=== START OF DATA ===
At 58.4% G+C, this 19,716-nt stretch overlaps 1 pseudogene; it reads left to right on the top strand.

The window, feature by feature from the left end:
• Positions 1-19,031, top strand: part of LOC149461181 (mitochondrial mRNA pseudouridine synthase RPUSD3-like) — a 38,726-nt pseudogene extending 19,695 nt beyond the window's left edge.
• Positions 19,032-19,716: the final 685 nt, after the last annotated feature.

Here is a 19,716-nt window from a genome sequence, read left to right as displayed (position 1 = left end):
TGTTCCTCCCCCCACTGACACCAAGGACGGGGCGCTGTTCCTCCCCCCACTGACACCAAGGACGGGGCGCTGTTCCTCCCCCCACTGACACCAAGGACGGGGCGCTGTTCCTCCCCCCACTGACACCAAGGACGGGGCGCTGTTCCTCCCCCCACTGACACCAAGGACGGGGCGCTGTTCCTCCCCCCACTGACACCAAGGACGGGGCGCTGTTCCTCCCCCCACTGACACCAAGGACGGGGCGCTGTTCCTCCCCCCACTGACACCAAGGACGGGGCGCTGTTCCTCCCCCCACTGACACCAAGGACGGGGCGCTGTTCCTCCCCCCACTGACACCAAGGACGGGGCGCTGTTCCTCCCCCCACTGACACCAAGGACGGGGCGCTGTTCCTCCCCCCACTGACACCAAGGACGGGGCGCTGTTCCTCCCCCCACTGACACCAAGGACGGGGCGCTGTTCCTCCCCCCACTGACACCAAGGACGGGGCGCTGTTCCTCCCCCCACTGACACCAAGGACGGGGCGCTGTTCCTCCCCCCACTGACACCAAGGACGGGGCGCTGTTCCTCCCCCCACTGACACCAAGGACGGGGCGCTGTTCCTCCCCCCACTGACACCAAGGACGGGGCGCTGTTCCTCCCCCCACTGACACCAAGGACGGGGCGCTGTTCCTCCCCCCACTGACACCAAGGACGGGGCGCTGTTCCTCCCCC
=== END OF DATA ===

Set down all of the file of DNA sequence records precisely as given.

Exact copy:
At 58.4% G+C, this 19,716-nt stretch overlaps 1 pseudogene; it reads left to right on the top strand.

The window, feature by feature from the left end:
• Positions 1-19,031, top strand: part of LOC149461181 (mitochondrial mRNA pseudouridine synthase RPUSD3-like) — a 38,726-nt pseudogene extending 19,695 nt beyond the window's left edge.
• Positions 19,032-19,716: the final 685 nt, after the last annotated feature.

Here is a 19,716-nt window from a genome sequence, read left to right as displayed (position 1 = left end):
TGTTCCTCCCCCCACTGACACCAAGGACGGGGCGCTGTTCCTCCCCCCACTGACACCAAGGACGGGGCGCTGTTCCTCCCCCCACTGACACCAAGGACGGGGCGCTGTTCCTCCCCCCACTGACACCAAGGACGGGGCGCTGTTCCTCCCCCCACTGACACCAAGGACGGGGCGCTGTTCCTCCCCCCACTGACACCAAGGACGGGGCGCTGTTCCTCCCCCCACTGACACCAAGGACGGGGCGCTGTTCCTCCCCCCACTGACACCAAGGACGGGGCGCTGTTCCTCCCCCCACTGACACCAAGGACGGGGCGCTGTTCCTCCCCCCACTGACACCAAGGACGGGGCGCTGTTCCTCCCCCCACTGACACCAAGGACGGGGCGCTGTTCCTCCCCCCACTGACACCAAGGACGGGGCGCTGTTCCTCCCCCCACTGACACCAAGGACGGGGCGCTGTTCCTCCCCCCACTGACACCAAGGACGGGGCGCTGTTCCTCCCCCCACTGACACCAAGGACGGGGCGCTGTTCCTCCCCCCACTGACACCAAGGACGGGGCGCTGTTCCTCCCCCCACTGACACCAAGGACGGGGCGCTGTTCCTCCCCCCACTGACACCAAGGACGGGGCGCTGTTCCTCCCCCCACTGACACCAAGGACGGGGCGCTGTTCCTCCCCCCACTGACACCAAGGACGGGGCGCTGTTCCTCCCCC